and speaks in a judicial manner. The second action is the declaration by the court that the decree
is final and its order for the issuance of the certificates of title by the Administrator of the Land
Registration Authority. Such order is made if within fifteen days from the date of receipt of a
copy of the decision no appeal is taken from the decision. This again is judicial action, although
to a less degree than the first. The third and last action devolves upon the Land Registration
Authority. This office has been instituted in order to have a more efficient execution of the laws

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relative to the registration of lands and to issue decrees of registration pursuant to final
judgments of the courts in land registration proceedings.

174. When is title in a cadastral proceeding deemed vested?[62]


The title of ownership on the land is vested upon the owner upon the expiration of the period to
appeal from the decision or adjudication by the cadastral court, without such an appeal having
been perfected. The certificate of title would then be necessary for purposes of effecting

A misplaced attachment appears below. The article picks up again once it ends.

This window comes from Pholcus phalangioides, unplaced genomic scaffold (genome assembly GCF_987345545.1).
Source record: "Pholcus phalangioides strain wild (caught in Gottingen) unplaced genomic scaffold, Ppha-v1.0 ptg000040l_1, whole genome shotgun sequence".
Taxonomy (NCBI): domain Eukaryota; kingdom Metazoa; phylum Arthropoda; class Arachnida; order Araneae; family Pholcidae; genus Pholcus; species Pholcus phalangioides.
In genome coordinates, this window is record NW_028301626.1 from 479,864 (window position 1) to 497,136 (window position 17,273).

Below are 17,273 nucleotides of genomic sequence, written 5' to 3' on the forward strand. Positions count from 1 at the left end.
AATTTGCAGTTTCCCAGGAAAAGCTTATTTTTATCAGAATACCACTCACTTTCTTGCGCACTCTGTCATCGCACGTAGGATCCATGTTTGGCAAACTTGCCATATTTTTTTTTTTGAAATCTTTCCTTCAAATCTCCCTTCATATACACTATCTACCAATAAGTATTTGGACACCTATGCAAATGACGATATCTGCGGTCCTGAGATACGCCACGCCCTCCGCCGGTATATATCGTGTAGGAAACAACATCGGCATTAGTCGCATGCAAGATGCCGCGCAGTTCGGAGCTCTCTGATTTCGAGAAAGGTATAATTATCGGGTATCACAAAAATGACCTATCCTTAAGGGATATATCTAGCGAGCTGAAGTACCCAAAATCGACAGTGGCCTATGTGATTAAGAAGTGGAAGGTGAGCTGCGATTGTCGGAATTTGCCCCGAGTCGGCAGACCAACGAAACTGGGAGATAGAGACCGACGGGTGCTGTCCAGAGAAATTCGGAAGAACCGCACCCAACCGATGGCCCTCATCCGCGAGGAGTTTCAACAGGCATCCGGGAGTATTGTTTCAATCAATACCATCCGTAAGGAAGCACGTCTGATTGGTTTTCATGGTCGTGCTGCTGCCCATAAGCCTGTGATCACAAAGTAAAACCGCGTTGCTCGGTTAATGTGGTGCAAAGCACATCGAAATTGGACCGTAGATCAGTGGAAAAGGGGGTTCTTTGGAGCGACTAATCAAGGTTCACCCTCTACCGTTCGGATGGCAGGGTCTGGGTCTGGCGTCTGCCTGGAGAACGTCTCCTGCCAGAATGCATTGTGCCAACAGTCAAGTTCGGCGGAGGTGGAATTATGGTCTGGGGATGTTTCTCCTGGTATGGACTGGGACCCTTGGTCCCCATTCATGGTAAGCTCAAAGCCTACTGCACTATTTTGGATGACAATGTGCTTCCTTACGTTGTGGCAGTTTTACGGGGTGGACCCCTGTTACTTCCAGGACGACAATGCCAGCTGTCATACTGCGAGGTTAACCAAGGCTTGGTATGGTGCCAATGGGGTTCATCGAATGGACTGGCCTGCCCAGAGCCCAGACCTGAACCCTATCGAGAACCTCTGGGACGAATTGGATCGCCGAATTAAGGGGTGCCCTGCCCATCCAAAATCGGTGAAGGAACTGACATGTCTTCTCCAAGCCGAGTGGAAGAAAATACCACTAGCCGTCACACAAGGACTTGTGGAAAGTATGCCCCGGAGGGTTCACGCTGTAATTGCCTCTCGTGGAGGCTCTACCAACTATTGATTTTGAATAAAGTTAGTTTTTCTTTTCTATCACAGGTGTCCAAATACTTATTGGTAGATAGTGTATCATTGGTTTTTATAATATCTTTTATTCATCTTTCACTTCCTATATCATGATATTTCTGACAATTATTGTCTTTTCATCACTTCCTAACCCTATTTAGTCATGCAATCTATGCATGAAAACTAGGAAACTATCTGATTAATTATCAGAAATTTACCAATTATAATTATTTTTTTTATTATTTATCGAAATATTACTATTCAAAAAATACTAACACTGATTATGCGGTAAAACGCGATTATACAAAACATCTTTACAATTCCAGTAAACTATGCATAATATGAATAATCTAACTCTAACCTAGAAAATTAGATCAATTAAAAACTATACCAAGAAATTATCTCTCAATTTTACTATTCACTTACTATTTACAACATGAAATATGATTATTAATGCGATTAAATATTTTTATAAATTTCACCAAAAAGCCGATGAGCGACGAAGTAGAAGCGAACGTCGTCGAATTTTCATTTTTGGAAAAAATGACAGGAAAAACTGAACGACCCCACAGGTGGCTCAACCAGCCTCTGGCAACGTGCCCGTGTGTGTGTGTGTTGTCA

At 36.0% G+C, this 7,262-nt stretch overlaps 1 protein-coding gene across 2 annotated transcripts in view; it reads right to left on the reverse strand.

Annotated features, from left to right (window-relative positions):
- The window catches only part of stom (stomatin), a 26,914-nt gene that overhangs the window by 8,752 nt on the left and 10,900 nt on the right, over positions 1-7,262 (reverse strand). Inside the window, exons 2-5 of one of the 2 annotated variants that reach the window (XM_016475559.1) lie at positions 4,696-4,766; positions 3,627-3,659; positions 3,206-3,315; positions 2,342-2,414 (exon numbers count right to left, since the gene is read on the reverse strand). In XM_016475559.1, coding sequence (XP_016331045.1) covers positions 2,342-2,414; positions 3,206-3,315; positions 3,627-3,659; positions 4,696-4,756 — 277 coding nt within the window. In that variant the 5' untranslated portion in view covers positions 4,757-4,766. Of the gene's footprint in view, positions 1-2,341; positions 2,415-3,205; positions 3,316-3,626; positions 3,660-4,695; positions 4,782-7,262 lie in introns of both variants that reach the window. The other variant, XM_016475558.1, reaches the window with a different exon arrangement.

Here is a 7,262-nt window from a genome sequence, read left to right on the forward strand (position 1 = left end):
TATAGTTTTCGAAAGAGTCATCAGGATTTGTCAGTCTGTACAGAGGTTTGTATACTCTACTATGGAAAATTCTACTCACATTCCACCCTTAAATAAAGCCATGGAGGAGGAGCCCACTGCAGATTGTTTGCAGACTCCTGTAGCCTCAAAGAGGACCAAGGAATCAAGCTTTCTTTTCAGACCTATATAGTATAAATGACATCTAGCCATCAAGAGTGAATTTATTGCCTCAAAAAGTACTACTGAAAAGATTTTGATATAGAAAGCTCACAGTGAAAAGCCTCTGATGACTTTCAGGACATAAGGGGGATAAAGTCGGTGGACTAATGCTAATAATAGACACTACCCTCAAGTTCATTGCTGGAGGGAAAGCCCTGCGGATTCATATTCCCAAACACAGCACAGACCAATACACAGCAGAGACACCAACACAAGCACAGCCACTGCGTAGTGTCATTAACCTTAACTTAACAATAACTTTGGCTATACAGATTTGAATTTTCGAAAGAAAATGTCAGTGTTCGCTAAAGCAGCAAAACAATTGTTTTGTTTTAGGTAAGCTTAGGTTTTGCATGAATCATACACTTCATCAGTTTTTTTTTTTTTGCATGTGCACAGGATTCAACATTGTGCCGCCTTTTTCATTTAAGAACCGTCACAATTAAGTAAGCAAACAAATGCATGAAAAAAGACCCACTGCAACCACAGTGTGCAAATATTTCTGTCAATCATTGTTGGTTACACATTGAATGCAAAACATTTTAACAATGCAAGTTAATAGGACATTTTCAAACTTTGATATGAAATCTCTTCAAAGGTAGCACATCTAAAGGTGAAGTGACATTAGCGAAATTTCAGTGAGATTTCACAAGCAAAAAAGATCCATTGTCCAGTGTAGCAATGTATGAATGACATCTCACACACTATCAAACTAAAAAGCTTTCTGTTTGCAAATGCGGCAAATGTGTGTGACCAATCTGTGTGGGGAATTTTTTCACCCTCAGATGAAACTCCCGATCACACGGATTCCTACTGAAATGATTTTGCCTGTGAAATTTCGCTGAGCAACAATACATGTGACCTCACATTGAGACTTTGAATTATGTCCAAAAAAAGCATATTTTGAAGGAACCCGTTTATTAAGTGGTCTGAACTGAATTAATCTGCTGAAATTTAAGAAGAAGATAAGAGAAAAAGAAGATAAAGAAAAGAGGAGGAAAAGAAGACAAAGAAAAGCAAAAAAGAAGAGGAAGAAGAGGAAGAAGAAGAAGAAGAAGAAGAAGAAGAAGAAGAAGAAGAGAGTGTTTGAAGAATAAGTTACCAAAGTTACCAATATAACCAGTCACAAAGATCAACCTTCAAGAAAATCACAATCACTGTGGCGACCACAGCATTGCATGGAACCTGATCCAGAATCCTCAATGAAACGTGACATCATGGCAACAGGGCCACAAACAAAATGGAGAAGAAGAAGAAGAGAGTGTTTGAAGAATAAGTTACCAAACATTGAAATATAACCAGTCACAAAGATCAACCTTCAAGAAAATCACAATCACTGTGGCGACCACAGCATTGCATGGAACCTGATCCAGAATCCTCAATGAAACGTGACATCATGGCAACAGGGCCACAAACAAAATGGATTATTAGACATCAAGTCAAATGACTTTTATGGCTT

registration of subsequent disposition the land where court proceedings would no longer be
necessary.

As we have here a decree issued by the cadastral court, ordering the issuance of Inocencio de los
Santos of the certificate of title over Lot No. 395 after the decision adjudged ownership to him of
said property had already become and there being no imputation of irregularity in the said
cadastral proceedings, title of ownership on the said adjudged was vested as of the date of the
issuance of such judicial decree. The land, for all intents and purposes, had become, that time,
registered property which could not be acquired adverse possession.

In the absence of fraud, title to land in a cadastral proceeding is vested on the owner, upon the
expiration of the period to appeal from the decision or adjudication by the cadastral court,
without such appeal being perfected; and from that time the land becomes registered property
which cannot be lost by adverse possession. The certificate of title would then be necessary for
purposes of effecting registration of subsequent disposition of the land where court proceedings
would no longer be necessary.

175. How does cadastral proceedings differ from the disposition of public lands under the
Public Land Act? Explain.[63]
The rule is different in case of public lands. Under Section 103 of the Property Registration
Decree, the property is not considered registered until the final act or the entry in the registration
book of the Registry of Deeds had been accomplished.